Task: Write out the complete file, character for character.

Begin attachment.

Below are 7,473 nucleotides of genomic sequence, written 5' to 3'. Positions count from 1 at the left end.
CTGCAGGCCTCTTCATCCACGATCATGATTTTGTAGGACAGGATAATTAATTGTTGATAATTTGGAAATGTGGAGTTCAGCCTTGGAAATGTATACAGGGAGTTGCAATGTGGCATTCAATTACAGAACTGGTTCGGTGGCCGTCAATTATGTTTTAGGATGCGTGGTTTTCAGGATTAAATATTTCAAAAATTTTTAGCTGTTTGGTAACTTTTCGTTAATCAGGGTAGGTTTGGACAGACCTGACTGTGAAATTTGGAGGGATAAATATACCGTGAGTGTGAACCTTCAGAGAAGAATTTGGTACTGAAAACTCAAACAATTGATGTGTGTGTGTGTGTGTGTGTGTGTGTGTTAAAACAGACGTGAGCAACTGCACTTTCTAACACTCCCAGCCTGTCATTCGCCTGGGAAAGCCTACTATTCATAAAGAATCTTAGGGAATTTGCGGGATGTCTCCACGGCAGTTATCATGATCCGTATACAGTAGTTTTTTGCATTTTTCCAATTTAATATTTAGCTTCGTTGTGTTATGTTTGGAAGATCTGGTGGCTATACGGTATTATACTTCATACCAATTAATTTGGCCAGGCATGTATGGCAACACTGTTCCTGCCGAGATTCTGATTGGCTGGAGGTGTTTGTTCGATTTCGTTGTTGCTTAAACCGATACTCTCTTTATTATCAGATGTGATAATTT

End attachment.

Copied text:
Below are 7,473 nucleotides of genomic sequence, written 5' to 3'. Positions count from 1 at the left end.
CTGCAGGCCTCTTCATCCACGATCATGATTTTGTAGGACAGGATAATTAATTGTTGATAATTTGGAAATGTGGAGTTCAGCCTTGGAAATGTATACAGGGAGTTGCAATGTGGCATTCAATTACAGAACTGGTTCGGTGGCCGTCAATTATGTTTTAGGATGCGTGGTTTTCAGGATTAAATATTTCAAAAATTTTTAGCTGTTTGGTAACTTTTCGTTAATCAGGGTAGGTTTGGACAGACCTGACTGTGAAATTTGGAGGGATAAATATACCGTGAGTGTGAACCTTCAGAGAAGAATTTGGTACTGAAAACTCAAACAATTGATGTGTGTGTGTGTGTGTGTGTGTGTGTGTTAAAACAGACGTGAGCAACTGCACTTTCTAACACTCCCAGCCTGTCATTCGCCTGGGAAAGCCTACTATTCATAAAGAATCTTAGGGAATTTGCGGGATGTCTCCACGGCAGTTATCATGATCCGTATACAGTAGTTTTTTGCATTTTTCCAATTTAATATTTAGCTTCGTTGTGTTATGTTTGGAAGATCTGGTGGCTATACGGTATTATACTTCATACCAATTAATTTGGCCAGGCATGTATGGCAACACTGTTCCTGCCGAGATTCTGATTGGCTGGAGGTGTTTGTTCGATTTCGTTGTTGCTTAAACCGATACTCTCTTTATTATCAGATGTGATAATTT